Not everyone is completely honest when it comes to interviews, so it is important for the interviewer to ask questions to learn about the person they are interviewing, not just the words coming out of their mouths.  There are some questions I ask that I don’t even listen to the answer. Instead, I pay attention to tone. Do they have the right confidence and conviction? Are they answering the question the way it was asked – meaning if I asked for details, did they give me details, or did they talk “theoretically” or in abstracts? *Please note that this is only for 1 or 2 questions, not the entire interview.


They don’t go into it looking for the right substance:

When looking for the right substance, I’m referring to the character, competencies, and attributes that are known to be required for success in the role. As an example: resiliency is one of the biggest factors for success in sales. I test it early and hard in order to determine if they really have it. If you don’t know what you’re looking for, how will you know when you find it?


They ask the wrong kinds of questions:

The questions you’ve probably used, heard, or endured in most interviews are often approached from the wrong angle. “Tell me about yourself” is a great example of the wrong kind of question because it doesn’t tell you anything…not really, because people rehearse this one, and quite frankly, many embellish or lie. Instead, you should focus on what are you looking for, the qualities you detailed in your job definition and desired outcomes. Prepare some behavior-based questions such as “Tell me about a time when you had to implement change in your area of responsibility, how did you go about initiating that change?”  Use these questions sparingly and dig deeply into their answers asking for quantification of success and what they learned along the way (what would they do differently in the future). Find out why they did it one way versus another. Learn their thought processes as they were accomplishing success. The answers to these questions are far more telling of future success.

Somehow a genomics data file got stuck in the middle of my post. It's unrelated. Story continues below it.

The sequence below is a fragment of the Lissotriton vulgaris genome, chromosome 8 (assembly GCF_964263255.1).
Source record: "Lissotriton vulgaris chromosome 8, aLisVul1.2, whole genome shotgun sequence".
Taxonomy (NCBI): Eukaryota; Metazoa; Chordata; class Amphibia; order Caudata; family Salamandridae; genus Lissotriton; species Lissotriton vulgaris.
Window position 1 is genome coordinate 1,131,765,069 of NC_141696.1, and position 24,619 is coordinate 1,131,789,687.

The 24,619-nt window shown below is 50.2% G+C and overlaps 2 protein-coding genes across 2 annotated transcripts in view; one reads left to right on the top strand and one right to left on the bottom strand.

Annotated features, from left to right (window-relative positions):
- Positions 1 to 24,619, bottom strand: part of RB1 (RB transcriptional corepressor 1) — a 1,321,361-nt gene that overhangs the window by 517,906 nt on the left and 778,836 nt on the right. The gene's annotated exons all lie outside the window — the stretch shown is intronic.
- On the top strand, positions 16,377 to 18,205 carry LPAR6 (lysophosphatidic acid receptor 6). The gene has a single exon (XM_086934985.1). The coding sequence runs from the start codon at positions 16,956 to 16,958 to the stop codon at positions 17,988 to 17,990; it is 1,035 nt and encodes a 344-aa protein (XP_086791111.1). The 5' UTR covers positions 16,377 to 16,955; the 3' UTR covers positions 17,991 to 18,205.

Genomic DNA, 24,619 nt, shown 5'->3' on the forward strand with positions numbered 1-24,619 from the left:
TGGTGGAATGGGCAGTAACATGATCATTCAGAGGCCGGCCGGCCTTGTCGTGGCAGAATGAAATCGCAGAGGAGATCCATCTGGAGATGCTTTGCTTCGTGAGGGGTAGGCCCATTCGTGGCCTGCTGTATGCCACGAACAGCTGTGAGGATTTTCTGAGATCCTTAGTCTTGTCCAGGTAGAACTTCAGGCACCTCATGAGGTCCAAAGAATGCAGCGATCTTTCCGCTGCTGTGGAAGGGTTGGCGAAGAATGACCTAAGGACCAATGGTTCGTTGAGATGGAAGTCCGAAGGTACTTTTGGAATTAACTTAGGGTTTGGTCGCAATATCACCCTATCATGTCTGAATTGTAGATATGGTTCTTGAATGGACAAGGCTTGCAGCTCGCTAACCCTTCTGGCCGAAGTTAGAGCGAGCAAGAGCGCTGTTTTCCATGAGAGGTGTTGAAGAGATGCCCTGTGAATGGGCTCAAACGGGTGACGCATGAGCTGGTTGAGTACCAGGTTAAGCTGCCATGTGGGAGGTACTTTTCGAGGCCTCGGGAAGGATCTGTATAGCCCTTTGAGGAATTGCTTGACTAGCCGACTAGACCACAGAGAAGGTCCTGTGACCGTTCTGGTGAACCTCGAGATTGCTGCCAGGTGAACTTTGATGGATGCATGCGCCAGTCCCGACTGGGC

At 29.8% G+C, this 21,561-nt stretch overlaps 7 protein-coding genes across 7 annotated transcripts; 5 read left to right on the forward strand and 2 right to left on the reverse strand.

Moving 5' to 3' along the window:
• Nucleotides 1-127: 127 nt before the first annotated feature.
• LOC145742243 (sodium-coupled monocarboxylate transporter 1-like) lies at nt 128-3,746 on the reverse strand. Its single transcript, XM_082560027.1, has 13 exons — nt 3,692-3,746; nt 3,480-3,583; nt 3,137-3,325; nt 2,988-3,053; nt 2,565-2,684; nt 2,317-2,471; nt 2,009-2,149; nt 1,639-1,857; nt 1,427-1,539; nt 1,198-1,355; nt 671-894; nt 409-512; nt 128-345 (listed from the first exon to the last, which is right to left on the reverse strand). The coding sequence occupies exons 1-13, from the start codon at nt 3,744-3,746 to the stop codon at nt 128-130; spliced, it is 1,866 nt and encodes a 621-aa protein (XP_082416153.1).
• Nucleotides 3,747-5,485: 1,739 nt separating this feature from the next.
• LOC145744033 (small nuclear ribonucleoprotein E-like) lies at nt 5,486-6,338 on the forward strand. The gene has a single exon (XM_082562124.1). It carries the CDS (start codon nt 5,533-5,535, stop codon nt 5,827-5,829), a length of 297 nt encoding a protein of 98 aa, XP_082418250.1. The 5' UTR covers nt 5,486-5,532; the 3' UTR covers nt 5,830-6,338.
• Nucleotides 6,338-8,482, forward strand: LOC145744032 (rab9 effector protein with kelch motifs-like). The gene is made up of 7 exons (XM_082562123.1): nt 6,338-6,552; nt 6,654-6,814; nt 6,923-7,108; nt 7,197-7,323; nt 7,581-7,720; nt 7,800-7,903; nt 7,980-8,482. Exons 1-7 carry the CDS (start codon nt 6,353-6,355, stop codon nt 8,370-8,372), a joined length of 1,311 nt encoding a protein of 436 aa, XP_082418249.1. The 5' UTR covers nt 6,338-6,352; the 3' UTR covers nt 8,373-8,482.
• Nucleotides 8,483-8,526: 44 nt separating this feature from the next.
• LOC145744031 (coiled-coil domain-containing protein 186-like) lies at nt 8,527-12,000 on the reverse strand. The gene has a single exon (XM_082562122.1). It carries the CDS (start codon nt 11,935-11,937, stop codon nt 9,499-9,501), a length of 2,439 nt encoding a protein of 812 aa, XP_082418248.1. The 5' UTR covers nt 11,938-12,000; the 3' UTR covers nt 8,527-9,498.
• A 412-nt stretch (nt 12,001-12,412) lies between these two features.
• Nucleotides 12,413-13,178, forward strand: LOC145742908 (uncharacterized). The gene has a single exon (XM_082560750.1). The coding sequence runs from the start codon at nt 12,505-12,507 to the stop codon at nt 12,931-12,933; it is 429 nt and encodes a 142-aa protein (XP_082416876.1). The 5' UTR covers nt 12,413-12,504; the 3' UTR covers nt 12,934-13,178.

3) Using Assessments

Now I’m going to touch on something that may make some a little queasy – assessments. I use them and I trust them. Not only does it help to provide the most objective view of the person, but it often makes the interviews go far deeper because you have a preview of their strengths and weaknesses. The interviews are more productive as a result. It is best to use them near the beginning of the interview process in order to create more productive interviews.